Boycott, Divestment, Sanctions (BDS) is a Palestinian-led movement for freedom, justice and equality. BDS upholds the simple principle that Palestinians are entitled to the same rights as the rest of humanity.
Three weeks after Israel’s latest assault on the Gaza Strip concluded, Israeli military and political leaders attended a conference next to Ben Gurion Airport to sell the successes of what Israel dubbed Operation Protective Edge, which killed more than 2,200 Palestinians including 521 children. The annual conference, named “Israel Unmanned Systems 2014,” took place in business-as-usual atmosphere — even with a complimentary beer keg. But the fare was anything but humdrum.
Palestinian efforts to encourage a boycott of Israel, modeled on the South African anti-apartheid global campaign, is gaining momentum as a democratic movement
On 9 August, hundreds of thousands of people worldwide took to the streets in response to a call from Palestinian civil society in the occupied and besieged Gaza Strip, and the Boycott, Divestment, Sanctions, National Committee (BNC), for a Day of Rage.
This mobilization comes as grassroots pressure mounts on complicit Western governments to impose a military embargo on Israel.
In its nine-year existence, the boycott, divestment, and sanctions (BDS) movement has boldly redefined the battle for Palestine in the simple, straightforward terms of human rights. More than any other tactic of the Palestinian liberation movement, the BDS campaign has succeeded in creating a global outpouring of support for Palestinian rights and placed Israel’s violations of them under international scrutiny like never before.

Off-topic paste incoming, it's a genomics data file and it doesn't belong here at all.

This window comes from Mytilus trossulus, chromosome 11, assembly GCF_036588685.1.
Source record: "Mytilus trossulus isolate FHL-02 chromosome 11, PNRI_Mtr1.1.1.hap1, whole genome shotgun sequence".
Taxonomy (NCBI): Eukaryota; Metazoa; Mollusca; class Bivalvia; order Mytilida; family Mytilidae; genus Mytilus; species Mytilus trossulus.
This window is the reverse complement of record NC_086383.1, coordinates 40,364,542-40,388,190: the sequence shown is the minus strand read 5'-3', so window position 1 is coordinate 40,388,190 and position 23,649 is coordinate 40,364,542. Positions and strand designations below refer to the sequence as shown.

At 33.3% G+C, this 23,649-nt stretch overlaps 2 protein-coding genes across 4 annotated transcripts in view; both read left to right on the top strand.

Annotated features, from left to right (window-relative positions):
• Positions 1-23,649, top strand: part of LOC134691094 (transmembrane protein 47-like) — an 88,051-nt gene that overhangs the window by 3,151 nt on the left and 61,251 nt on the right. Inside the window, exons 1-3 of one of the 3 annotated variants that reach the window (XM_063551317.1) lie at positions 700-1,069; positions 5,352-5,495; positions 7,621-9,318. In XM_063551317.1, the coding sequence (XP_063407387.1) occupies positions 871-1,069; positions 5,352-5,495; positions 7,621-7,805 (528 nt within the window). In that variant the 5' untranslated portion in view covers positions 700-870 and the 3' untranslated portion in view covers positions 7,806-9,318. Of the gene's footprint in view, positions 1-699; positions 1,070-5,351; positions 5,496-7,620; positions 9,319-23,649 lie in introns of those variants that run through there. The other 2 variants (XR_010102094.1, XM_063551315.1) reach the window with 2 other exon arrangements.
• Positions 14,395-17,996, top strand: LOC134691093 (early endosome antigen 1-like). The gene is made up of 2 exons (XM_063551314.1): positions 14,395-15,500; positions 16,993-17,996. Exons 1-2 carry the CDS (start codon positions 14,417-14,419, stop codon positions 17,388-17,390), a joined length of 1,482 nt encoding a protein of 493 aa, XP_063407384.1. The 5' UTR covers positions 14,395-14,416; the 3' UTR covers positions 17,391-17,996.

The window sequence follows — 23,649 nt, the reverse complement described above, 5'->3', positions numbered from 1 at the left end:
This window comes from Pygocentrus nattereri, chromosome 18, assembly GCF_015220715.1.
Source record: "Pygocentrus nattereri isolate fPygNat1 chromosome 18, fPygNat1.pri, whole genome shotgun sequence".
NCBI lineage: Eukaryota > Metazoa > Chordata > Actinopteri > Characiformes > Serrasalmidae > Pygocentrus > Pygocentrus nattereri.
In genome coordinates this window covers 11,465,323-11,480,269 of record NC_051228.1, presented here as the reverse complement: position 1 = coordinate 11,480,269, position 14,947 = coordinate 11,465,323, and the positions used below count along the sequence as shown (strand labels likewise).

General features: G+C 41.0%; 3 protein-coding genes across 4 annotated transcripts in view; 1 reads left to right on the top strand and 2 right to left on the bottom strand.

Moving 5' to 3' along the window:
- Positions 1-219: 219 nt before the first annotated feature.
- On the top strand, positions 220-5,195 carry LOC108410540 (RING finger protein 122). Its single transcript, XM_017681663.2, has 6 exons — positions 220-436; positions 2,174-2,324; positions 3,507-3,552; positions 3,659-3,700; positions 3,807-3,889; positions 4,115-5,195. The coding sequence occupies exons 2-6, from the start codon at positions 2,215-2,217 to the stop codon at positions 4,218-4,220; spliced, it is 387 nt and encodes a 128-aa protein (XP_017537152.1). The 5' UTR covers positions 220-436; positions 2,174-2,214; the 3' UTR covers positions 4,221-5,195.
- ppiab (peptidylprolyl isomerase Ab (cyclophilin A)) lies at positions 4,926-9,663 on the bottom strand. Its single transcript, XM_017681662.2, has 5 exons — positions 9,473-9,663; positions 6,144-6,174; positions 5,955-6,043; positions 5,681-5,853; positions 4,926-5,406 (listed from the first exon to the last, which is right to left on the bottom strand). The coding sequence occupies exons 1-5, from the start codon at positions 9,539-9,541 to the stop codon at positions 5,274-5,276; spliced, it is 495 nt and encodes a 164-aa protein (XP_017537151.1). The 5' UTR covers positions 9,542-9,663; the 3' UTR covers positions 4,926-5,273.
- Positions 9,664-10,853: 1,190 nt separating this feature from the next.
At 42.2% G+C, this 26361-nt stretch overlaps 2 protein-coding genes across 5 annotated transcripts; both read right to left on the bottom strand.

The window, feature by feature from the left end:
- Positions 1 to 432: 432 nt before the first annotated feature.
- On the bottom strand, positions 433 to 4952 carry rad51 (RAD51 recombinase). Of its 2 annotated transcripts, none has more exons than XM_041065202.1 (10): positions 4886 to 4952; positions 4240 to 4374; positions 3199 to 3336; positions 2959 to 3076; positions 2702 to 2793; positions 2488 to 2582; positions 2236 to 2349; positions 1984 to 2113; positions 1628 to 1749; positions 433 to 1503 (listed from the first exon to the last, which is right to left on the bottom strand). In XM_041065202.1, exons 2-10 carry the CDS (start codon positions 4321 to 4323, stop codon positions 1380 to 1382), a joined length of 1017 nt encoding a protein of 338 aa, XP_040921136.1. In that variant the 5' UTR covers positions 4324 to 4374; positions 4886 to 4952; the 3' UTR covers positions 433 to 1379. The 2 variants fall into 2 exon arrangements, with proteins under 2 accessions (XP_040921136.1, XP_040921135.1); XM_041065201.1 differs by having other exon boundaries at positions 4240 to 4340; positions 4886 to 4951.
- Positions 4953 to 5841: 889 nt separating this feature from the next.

In the United States, the issue of Palestinian rights has gone from the margins of the Left and Arab and Muslim communities into mainstream discourse and debate.
As Israel’s primary patron of economic, military and diplomatic support, the United States has a duty and the capacity to help resolve the Palestinian-Israel conflict. It should either comply with its domestic laws and cease military aid to Israel or simply step aside and allow international mechanisms to function without obstruction.
Ending aid will either restrain Israel and facilitate a political resolution or encourage a backlash that induces the global community to intervene.
Between 1949 and 2008, the U.S.
Professor Haidar Eid, steering committee member with the Palestinian Campaign for the Academic and Cultural Boycott of Israel, writes for the Socialism and Democracy journal on strategies of solidarity.
This statement was issued for Archbishop emeritus Tutu by Oryx Media
I am writing today to express grave concern about a wave of legislative measures in the United States aimed at punishing and intimidating those who speak their conscience and challenge the human rights violations endured by the Palestinian people.